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Last Updated: Tuesday, 28 March 2006, 05:18 GMT 06:18 UK
Q&A: Israeli general election
An Israeli walks past election posters
Likud and Labour's dominance of Israeli politics is expected to end
The BBC News website's Martin Asser examines the key questions surrounding the Israeli general election.

Why is there an election now?

Israel holds elections for the 120-seat Knesset or parliament every four years and the next poll had been due in November 2006.

However, last November Prime Minister Ariel Sharon asked to dissolve parliament after splitting from his ruling Likud party.

Mr Sharon had lost support in the right-wing Likud, and from coalition allies, over his unilateral withdrawal of settlers and the troops who protected them from the Gaza Strip and a small part of the West Bank during the summer of 2005.

He considered the move essential for Israel's short-term security.

Mr Sharon also argued that Israel had to give up control of areas containing large Palestinian populations if, in the long term, it was to remain a state for the Jewish people.

But Israel's religious and nationalist constituencies considered the move a betrayal of God's covenant to the Jews and of Israel's past military victories.

They also wanted to avoid probable further withdrawals from Jewish settlements in the West Bank.

However, Mr Sharon - mindful that a majority of secular Israelis supported his plan - decided to pull the plug on Likud, form a new centrist party, Kadima, and go for new elections.

What condition is Ariel Sharon in?

In the middle of this political earthquake, Ariel Sharon suffered first a minor blood clot on 18 December and then - after keeping up his punishing schedule - a massive stroke on 4 January. He has been in a coma ever since.

Although doctors initially said there was every chance Mr Sharon would recover, he has not regained consciousness and the leadership of the new Kadima party has been taken over by his deputy Ehud Olmert.

Since coming to power five years ago, Mr Sharon has become a very popular figure with Israeli voters. Therefore the main selling point for Kadima was that Mr Sharon was at the helm.

His political demise will doubtless have lost the party some voters - however, there is also a consensus for the main plank of Kadima's policy: separation from the Palestinians and drawing Israel's borders with or without a permanent peace deal.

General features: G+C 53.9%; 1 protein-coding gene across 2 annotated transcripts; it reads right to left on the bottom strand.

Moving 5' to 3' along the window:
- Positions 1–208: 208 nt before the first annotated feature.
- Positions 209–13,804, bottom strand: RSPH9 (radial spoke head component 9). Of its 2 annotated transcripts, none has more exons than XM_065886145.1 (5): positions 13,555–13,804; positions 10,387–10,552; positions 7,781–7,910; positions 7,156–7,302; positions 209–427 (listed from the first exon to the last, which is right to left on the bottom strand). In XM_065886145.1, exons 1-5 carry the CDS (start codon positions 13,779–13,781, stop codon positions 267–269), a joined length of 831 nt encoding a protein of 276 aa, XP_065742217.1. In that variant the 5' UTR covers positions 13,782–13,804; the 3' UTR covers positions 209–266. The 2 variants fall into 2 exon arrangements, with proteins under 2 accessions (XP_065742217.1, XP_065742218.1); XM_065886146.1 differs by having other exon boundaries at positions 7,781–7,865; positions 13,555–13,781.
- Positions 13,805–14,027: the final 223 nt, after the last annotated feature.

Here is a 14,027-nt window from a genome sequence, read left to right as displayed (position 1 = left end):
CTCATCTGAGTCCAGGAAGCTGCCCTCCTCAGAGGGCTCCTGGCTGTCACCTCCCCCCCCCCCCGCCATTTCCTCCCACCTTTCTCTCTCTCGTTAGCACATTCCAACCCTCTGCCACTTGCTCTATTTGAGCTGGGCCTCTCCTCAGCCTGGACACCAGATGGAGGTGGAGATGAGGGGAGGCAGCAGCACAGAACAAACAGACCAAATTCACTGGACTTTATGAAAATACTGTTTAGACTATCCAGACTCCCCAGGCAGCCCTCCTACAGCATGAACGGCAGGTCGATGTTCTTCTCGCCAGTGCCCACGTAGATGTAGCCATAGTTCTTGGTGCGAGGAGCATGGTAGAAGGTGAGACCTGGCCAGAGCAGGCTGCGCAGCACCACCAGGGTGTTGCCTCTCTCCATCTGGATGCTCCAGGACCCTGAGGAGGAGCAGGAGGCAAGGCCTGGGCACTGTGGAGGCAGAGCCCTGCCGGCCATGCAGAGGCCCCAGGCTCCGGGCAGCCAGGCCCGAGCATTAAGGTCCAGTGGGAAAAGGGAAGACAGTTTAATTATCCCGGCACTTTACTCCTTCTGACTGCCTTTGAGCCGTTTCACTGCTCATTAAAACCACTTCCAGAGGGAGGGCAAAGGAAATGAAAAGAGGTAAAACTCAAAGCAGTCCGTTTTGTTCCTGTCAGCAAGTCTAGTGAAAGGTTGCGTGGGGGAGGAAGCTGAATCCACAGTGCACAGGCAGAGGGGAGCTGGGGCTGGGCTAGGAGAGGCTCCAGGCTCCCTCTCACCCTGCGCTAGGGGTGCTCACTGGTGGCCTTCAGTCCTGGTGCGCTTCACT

What is at stake in the election?

The main question is how will Kadima perform without Mr Sharon's guiding hand.

If it realises its good position in the polls and Mr Olmert is put in the driving seat, he will follow Mr Sharon's vision of dismantling more isolated settlements in the West Bank and annexing larger settlement blocs where most settlers live.

The settlements are illegal under international law, but Israel argues the law does not apply in the West Bank, and US President George W Bush has at least partly endorsed Israel's view, suggesting it could keep heavily populated areas of the occupied territory.

Likud and other right-wing parties are opposed to any further unilateral withdrawals, which they see as encouraging Palestinian militancy.

Meanwhile the centre-left Labour is fighting under a new leader, the first to come from Israel's traditionally downtrodden North African Jewish sector, Amir Peretz, who has pushed poverty up the election agenda.

If Kadima does succeed, this election could spell the end of the traditional Likud-Labour dominance of Israeli politics, as well as the power of small sect-based parties who have often held the balance of power.

What does it mean for Palestinians?

Palestinians have just emerged from the own election, which resulted in a sweeping win for the Islamic resistance movement Hamas.

Therefore their attention is far more focused on their own situation - with pressure building on Hamas to recognise Israel, renounce violence and sign up to past peace agreements - than the outcome of Israeli elections.

Palestinians usually say it does not make much difference who is in power in Israel - they have to live under the occupation of the Israeli army which does not change very much from government to government.

However, if the unilateralist trend does emerge triumphant from Israel's polls, things could change for the Palestinians in the not too distant future.

Mr Olmert says he wants to draw Israel's final borders by 2010. Palestinians fear that this will leave them living in a series of unconnected Bantustans in the West Bank, separated from a besieged Gaza Strip.

What about the international community?

International efforts are focused currently upon getting Hamas to change its policies, meaning any diplomatic heat is off Israel, whoever becomes the next prime minister.

Although Kadima's plan is endorsed by the US, Mr Olmert is careful to couch his unilateral ambitions within the framework of international diplomacy, ie that his plan will not need to take effect if the international peace plan known as the roadmap succeeds.

However that is a distant prospect, given the growing atmosphere of unilateralism on both sides at the moment.

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